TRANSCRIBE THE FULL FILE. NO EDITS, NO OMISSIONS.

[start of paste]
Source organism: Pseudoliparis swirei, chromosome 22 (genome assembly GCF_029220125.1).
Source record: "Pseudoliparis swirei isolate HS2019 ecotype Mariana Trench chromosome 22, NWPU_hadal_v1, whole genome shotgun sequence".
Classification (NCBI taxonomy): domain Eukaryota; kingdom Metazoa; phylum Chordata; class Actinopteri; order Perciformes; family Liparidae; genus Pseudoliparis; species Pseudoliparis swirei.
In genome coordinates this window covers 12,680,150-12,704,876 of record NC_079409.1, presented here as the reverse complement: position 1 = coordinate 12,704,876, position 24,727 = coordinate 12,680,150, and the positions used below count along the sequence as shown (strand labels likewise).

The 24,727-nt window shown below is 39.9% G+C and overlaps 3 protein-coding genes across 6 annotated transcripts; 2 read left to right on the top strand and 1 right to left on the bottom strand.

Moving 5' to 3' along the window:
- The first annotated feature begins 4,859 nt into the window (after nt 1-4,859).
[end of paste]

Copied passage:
Source organism: Pseudoliparis swirei, chromosome 22 (genome assembly GCF_029220125.1).
Source record: "Pseudoliparis swirei isolate HS2019 ecotype Mariana Trench chromosome 22, NWPU_hadal_v1, whole genome shotgun sequence".
Classification (NCBI taxonomy): domain Eukaryota; kingdom Metazoa; phylum Chordata; class Actinopteri; order Perciformes; family Liparidae; genus Pseudoliparis; species Pseudoliparis swirei.
In genome coordinates this window covers 12,680,150-12,704,876 of record NC_079409.1, presented here as the reverse complement: position 1 = coordinate 12,704,876, position 24,727 = coordinate 12,680,150, and the positions used below count along the sequence as shown (strand labels likewise).

The 24,727-nt window shown below is 39.9% G+C and overlaps 3 protein-coding genes across 6 annotated transcripts; 2 read left to right on the top strand and 1 right to left on the bottom strand.

Moving 5' to 3' along the window:
- The first annotated feature begins 4,859 nt into the window (after nt 1-4,859).